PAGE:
Neither Snow Nor Rain Nor Heat Nor Gloom Of Night

Written for this challenge – Gracias Sr. Mosey

It was midafternoon on a hot day in July. Cooper and Max were hanging out together, waiting for the Postman and wishing they had something cool to drink.

Max scratched the hair on his chin and then turned his attention on Cooper, “So, whatcha think, Coop? You in?”

“I dunno, Max; it kinda goes against everything I was raised to believe. I’m just not sure I can do it.”

“Jeeze, Cooper.” Max snarled, “He’s a Postman. He expects this stuff. This is the kind of shit we were born for. If you don’t do this, I will. Look here he comes now,” the postman rounded the corner a couple of doors down, “and he’s walking. Perfect.”

“Max, you might be bred for this…”

“What’re you saying, Coop? You better consider the consequences if you’re gonna trash talk me.”

No, Max. I don’t mean any disrespect, but man – let’s face it. You’re half Doberman and half Pit Bull. Me? I’m a Sheep Dog.”

“I’m ¾ Pit Bull, and let’s face it. That’s the beauty of this plan. He’s not expecting you to bite him. He’s expecting me to do that. Put your game face on. Growl, bark, and charge him. When you get there take a big chunk outa his leg. You can do this.”

Cooper nodded his head and raised the hackles on his back. The growl started deep in his belly and he began moving toward the hapless Mailman. He picked up speed as he moved forward. He barked. He barked again. When he was close enough, Cooper leapt and hit; knocking his target to the ground. The mailman was now on his butt, scooting backwards and away from his attacker as quickly as he could. When he fell further and was flat on his back Cooper stood on his chest. The letter carrier closed his eyes, waiting for the inevitable. Cooper wagged his tail.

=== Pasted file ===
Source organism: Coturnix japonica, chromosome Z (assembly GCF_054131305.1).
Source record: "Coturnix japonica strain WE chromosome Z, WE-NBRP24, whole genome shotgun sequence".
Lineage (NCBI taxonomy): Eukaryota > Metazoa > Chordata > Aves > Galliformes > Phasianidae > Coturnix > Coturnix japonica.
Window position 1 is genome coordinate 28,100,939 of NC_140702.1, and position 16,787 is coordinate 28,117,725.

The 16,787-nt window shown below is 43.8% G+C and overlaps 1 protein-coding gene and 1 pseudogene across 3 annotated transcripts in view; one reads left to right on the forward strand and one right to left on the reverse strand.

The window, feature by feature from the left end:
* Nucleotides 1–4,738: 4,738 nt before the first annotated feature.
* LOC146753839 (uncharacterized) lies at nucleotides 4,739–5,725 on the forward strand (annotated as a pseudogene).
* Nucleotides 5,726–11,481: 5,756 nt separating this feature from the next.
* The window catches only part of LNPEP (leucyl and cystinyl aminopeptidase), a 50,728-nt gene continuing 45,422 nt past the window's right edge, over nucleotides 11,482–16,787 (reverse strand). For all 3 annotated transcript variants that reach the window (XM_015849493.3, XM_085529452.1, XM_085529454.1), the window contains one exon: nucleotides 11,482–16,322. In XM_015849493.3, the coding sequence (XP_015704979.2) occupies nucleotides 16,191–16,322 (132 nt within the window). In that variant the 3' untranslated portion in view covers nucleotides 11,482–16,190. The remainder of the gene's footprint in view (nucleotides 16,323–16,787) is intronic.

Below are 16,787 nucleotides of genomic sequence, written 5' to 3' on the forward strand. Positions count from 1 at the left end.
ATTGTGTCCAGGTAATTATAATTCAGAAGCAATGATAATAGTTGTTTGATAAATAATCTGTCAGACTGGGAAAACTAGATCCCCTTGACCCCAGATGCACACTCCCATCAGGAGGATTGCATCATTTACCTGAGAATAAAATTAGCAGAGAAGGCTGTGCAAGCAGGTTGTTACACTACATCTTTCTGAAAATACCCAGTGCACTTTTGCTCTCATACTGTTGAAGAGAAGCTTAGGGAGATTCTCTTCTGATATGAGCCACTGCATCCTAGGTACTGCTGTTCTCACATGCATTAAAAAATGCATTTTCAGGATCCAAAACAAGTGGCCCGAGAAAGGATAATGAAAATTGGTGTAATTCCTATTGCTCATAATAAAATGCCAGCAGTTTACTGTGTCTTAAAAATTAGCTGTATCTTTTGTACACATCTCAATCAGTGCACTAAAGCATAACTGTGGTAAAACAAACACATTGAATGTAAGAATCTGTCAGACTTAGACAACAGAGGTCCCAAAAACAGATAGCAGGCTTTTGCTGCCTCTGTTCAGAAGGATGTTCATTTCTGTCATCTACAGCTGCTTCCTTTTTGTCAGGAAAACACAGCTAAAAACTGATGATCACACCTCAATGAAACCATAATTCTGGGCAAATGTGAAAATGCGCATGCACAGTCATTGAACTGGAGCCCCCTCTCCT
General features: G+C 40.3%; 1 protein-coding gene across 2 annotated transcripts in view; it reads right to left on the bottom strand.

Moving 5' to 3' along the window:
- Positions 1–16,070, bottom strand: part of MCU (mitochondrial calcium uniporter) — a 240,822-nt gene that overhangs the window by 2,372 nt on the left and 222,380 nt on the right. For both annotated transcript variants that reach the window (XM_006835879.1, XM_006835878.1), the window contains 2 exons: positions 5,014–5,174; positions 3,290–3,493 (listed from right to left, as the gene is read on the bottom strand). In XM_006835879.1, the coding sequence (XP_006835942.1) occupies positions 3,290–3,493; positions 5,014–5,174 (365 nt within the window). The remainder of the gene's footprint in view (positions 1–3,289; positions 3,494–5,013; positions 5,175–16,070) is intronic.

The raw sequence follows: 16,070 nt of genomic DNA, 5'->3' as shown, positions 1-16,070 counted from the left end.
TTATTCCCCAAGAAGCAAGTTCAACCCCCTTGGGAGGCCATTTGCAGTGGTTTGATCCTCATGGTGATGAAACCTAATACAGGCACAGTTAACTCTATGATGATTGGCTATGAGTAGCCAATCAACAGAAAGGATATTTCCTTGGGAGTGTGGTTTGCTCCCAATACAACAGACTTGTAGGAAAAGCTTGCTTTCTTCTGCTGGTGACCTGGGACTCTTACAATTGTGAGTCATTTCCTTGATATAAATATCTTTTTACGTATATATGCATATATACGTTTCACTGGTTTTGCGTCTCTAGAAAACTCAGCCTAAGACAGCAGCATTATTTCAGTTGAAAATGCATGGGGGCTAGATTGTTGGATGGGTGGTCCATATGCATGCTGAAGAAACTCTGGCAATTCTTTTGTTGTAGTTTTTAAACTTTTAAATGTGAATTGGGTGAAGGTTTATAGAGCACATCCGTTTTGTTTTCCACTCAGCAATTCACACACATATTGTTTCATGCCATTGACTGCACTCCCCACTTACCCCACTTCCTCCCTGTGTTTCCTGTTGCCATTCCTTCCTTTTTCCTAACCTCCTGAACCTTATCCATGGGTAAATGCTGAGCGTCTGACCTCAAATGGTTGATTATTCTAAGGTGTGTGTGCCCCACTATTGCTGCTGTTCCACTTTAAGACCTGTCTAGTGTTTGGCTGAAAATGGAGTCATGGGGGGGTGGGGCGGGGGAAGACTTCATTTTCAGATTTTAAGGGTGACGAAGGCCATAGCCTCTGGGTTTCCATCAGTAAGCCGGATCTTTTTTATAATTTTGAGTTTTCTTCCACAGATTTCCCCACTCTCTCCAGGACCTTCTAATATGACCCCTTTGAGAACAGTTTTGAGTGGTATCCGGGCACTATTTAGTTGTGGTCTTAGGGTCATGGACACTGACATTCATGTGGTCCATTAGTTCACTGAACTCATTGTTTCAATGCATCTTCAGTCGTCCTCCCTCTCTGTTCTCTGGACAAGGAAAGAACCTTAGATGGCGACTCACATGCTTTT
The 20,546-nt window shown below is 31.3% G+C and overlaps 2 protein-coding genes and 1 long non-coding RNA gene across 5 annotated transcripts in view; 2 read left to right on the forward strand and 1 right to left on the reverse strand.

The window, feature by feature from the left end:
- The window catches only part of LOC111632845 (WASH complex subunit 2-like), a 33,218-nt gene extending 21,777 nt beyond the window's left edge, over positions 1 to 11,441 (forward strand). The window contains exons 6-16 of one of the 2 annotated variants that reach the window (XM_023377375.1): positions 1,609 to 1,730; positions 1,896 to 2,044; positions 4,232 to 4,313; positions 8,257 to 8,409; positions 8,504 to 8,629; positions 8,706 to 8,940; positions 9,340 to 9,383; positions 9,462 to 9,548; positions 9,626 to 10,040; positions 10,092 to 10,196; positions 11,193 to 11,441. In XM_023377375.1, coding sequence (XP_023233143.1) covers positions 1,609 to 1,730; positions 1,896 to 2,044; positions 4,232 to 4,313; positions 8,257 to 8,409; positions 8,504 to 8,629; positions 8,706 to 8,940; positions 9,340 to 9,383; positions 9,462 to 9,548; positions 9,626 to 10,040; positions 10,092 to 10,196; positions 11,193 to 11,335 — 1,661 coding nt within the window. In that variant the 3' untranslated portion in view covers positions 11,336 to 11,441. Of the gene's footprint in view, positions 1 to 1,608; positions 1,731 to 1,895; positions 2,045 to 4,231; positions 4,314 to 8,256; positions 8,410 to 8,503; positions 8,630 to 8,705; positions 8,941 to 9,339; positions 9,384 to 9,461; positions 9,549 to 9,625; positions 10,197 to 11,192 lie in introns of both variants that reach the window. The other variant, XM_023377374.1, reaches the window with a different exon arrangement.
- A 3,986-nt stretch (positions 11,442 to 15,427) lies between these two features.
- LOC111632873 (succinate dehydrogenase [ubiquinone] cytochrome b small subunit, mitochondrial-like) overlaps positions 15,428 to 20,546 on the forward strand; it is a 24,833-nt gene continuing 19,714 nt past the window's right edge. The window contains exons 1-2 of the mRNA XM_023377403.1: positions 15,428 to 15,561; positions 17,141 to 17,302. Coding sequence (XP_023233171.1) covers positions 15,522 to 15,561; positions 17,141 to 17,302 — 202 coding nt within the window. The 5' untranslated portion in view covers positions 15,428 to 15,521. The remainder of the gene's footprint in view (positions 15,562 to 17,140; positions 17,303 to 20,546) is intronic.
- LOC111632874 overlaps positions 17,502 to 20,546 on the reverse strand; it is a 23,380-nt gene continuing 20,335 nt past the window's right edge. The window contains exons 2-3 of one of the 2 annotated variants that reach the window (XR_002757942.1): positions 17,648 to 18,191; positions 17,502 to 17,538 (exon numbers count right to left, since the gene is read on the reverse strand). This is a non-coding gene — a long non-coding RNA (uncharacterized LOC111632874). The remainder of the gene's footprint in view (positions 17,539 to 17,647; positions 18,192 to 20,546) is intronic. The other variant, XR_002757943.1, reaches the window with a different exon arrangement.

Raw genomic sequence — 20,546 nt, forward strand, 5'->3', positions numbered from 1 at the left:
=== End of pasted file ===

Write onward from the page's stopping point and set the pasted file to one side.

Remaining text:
“Hi,” he said, “I’m Cooper, I’m a dog. Do you have any dog treats in that big bag?”

“Damn it, Cooper,” shouted Max from the driveway. “That was disgusting. You make me ashamed to be a dog.” He turned and hightailed it away from the scene of the crime.”

  1. Did David definitely dance down Devon, dear?
  2. If you don’t do this, I will…
OLWG · writing

OLWG#125- Dancers

 Written for OLWG#125

Trillian had always dreamed of being a dancer. She convinced her father to enroll her in ballet at the tender age of eight and she studied under Miss Jenny until she was twelve. It’s hard for a girl to be raised by a single parent, especially when that parent is a father who knows little about raising girls. He tried hard though.

Starting high school she learned that she could take “Dance” instead of PE. She was all over that option, and took Dance all four years of high school. She learned the history of dancing. She studied the Minuet in 3/4 time, and learned to Waltz. They taught her movements that could be incorporated with jazz music, country music, swing, and rock n roll. She learned dances from South America, Eastern Europe, Africa and Asia among others, but everything seemed like only an intro; nothing was covered in any depth.

There was one male in the class; a tall thin boy with long dark hair, and a freckled face named Martin Bacon. He was strong enough to lift, catch and carry any of the girls in class. He could assist with leaps, promenades and supported pirouettes. Trillian was smitten. So were several of the other girls in class.

Trillian fought for him and on the eve or their high school graduation she and Martin eloped. She took his name and was thrilled to be Mrs Martin Bacon.

The young couple couldn’t afford a honeymoon, so Martin got a job right away, at the factory, building sofas and love seats. He was trying to work his way into the design department.

Trillian found herself “with child” when the pair had been married less than a month and her dreams of being a dancer were dashed. By her own calculations Trillian had been pregnant at the wedding. Six months later she gave birth to a 7 pound 11 ounce baby girl. They named the child Faith.

As she grew up – Faith, like her namesake before her, learned to dance; and oh how she could dance. She made her mama proud.